Tuesday, 1 May 2012

Best Supporting Actor 1937: Ralph Bellamy in The Awful Turth

Ralph Bellamy received his only Oscar nomination for portraying Dan Leeson in The Awful Truth.

The Awful Truth tells about the madcap actions two soon to be divorced spouses Lucy and Jerry (Irene Dunne, Cary Grant) commit during their waiting period before the divorce is finalized.

Ralph Bellamy portrays Dan Leeson a man from Oklahoma visiting New York with his mother attempting to be a suitor to Lucy. Bellamy portrays himself as basically a straw man for Cary Grant to burn down, as Dan is just a man who can't keep up with Jerry's antics. He is a relatively simple man in his attempts to romance Lucy in a rather simple fashion. His simple ways, and simple methods just don't stand a chance in the face of Jerry's mad cap behavior. Bellamy portrays the part as he should as he makes Dan a likable straw man. Bellamy does bring a small simple charm fitting of the simple Dan.

Bellamy's whole point is to be sort of a straight man foil to the wackiness of Dunne and particularly Grant. In this end Bellamy is pretty good at it actually. He does not overplay the simpleness of his part, and the best comparison can be made is with Roland Young in Topper from this same year. Young failed to be that great of a straight man, because he played it a little too straight actually, but Bellamy knows how to balance the act to far greater effect. He is believable in his portrayal of that Dan is never in on the jokes of the film, but Bellamy manages to still get in on the humor of the film at the same time.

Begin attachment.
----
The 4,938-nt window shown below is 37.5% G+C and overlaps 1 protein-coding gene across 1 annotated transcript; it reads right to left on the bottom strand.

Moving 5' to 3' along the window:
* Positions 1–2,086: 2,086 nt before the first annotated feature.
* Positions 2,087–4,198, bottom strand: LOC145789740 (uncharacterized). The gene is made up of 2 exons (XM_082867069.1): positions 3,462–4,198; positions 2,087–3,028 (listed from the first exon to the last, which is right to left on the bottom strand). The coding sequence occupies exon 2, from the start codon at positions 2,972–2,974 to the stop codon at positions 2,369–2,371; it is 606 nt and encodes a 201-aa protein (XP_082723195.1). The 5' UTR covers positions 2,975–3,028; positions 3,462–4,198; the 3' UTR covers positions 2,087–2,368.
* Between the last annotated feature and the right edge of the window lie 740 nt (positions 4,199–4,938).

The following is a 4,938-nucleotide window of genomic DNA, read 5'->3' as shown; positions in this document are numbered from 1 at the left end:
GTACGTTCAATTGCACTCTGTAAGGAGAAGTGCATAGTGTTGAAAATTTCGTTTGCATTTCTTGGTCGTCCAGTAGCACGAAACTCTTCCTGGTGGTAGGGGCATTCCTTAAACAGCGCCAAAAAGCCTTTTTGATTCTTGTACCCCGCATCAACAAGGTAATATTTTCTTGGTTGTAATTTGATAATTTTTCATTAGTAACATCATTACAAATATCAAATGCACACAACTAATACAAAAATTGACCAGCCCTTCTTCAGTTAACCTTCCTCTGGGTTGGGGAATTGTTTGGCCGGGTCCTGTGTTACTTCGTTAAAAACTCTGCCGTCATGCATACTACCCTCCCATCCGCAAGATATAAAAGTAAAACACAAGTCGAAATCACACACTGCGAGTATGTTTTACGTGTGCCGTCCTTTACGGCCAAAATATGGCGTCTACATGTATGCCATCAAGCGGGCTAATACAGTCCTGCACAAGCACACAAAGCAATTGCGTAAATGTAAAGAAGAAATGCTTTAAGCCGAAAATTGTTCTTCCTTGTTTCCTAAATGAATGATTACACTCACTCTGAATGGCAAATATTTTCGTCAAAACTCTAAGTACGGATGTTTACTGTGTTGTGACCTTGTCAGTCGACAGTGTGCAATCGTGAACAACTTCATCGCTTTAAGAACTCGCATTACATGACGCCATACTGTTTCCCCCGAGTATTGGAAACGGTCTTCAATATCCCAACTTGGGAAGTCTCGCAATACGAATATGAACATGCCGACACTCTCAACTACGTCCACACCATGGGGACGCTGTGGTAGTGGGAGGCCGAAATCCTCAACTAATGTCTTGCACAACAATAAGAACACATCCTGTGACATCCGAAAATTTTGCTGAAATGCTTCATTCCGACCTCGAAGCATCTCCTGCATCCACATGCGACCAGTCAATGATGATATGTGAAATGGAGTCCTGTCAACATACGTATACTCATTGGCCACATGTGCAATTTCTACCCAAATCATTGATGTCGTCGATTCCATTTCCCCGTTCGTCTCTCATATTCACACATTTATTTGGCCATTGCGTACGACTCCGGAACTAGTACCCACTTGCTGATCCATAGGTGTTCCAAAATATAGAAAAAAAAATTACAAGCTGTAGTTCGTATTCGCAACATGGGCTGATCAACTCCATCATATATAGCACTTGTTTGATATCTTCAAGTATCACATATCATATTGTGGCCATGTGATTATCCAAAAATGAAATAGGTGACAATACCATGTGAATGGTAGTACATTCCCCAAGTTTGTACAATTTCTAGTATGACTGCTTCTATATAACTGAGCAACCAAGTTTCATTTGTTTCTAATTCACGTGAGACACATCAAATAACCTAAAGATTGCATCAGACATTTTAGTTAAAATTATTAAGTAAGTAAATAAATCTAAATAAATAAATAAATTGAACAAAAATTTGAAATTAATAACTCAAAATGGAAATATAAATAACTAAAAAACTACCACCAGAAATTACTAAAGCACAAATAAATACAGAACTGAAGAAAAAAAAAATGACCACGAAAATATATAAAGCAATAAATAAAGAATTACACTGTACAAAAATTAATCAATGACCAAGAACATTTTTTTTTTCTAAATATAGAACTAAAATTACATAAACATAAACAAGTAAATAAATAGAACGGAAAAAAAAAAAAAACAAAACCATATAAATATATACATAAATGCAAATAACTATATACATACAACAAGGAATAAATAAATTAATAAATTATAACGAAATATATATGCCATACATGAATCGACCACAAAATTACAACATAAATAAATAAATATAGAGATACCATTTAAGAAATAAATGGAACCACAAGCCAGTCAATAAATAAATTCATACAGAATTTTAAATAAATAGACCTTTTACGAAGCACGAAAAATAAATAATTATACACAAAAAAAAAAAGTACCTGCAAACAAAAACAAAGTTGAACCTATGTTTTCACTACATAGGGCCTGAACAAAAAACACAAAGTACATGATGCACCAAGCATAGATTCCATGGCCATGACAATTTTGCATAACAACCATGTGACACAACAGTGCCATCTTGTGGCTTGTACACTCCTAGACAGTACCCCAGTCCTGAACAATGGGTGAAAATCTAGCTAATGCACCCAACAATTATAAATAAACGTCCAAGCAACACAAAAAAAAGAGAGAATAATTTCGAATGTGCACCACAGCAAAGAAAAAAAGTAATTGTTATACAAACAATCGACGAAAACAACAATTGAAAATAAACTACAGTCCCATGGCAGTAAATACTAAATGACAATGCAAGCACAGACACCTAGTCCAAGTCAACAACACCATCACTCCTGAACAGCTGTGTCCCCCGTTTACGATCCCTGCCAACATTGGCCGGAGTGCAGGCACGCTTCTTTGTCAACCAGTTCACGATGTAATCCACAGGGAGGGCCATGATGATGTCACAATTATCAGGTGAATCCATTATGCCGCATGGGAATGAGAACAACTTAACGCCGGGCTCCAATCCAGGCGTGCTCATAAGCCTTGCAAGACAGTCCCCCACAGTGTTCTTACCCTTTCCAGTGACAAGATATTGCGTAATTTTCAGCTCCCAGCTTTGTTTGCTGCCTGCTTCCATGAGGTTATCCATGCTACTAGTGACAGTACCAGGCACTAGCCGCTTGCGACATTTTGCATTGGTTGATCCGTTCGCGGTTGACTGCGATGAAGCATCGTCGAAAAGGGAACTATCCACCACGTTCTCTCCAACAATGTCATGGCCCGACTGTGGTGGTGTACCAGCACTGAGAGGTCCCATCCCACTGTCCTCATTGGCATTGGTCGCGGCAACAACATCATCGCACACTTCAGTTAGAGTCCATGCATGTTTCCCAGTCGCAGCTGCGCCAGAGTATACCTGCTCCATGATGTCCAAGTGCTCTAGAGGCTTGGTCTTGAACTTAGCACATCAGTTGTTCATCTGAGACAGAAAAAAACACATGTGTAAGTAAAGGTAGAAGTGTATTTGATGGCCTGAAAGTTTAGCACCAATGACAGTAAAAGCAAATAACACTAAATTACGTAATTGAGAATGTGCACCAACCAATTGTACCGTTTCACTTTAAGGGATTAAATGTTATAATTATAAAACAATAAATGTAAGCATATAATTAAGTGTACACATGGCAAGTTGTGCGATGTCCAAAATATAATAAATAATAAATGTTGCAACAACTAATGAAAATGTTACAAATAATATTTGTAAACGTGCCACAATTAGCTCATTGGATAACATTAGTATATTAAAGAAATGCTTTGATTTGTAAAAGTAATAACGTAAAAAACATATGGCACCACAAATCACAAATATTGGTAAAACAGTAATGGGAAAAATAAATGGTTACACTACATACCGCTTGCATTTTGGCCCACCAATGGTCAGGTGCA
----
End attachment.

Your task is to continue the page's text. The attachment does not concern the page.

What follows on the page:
There is always just something funny about how out of his element Dan is. He really fits well in the mix of things as the wrong end of jokes between the characters. What makes Bellamy's performance work is because he always is quite earnest as Dan, he desperately does want a romance with Dunne's character, and he genuinely has no idea that everyone is making a bit of a fool of him. His dancing scene pretty much sums it up is all there to funny as he stumbles around the dance floor, yet Bellamy never for a minute shows that Dan thinks this is anything but some great dance moves he knows.

I would say my only problem with the performance is just how short lived is, he only has a few scenes and disappears far before the end of the film. I would say that I preferred Bellamy's performance as a very similar character in His Girl Friday but than again he was given far more to do in that film. Also He most certainly does not override either Dunne or Grant as the best part of the film by any means but he does serve his purpose well. Bellamy though is enjoyable whenever he was on screen though, and gives a performance that adds well to the film.

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